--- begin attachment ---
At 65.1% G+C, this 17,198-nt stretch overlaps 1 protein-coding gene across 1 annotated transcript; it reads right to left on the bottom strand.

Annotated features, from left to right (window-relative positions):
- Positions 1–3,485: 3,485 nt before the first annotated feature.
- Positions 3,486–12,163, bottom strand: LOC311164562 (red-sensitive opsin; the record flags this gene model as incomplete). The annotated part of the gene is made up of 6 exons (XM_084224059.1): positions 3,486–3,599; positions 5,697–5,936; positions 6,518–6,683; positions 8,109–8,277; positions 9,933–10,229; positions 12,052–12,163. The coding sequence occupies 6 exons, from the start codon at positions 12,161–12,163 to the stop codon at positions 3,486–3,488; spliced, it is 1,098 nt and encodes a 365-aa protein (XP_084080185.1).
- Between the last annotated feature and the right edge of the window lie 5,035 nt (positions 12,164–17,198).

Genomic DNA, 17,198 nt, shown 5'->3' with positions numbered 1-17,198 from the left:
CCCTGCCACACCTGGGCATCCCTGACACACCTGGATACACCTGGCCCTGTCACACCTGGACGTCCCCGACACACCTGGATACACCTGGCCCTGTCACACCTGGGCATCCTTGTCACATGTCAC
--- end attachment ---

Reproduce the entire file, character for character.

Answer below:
At 65.1% G+C, this 17,198-nt stretch overlaps 1 protein-coding gene across 1 annotated transcript; it reads right to left on the bottom strand.

Annotated features, from left to right (window-relative positions):
- Positions 1–3,485: 3,485 nt before the first annotated feature.
- Positions 3,486–12,163, bottom strand: LOC311164562 (red-sensitive opsin; the record flags this gene model as incomplete). The annotated part of the gene is made up of 6 exons (XM_084224059.1): positions 3,486–3,599; positions 5,697–5,936; positions 6,518–6,683; positions 8,109–8,277; positions 9,933–10,229; positions 12,052–12,163. The coding sequence occupies 6 exons, from the start codon at positions 12,161–12,163 to the stop codon at positions 3,486–3,488; spliced, it is 1,098 nt and encodes a 365-aa protein (XP_084080185.1).
- Between the last annotated feature and the right edge of the window lie 5,035 nt (positions 12,164–17,198).

Genomic DNA, 17,198 nt, shown 5'->3' with positions numbered 1-17,198 from the left:
CCCTGCCACACCTGGGCATCCCTGACACACCTGGATACACCTGGCCCTGTCACACCTGGACGTCCCCGACACACCTGGATACACCTGGCCCTGTCACACCTGGGCATCCTTGTCACATGTCAC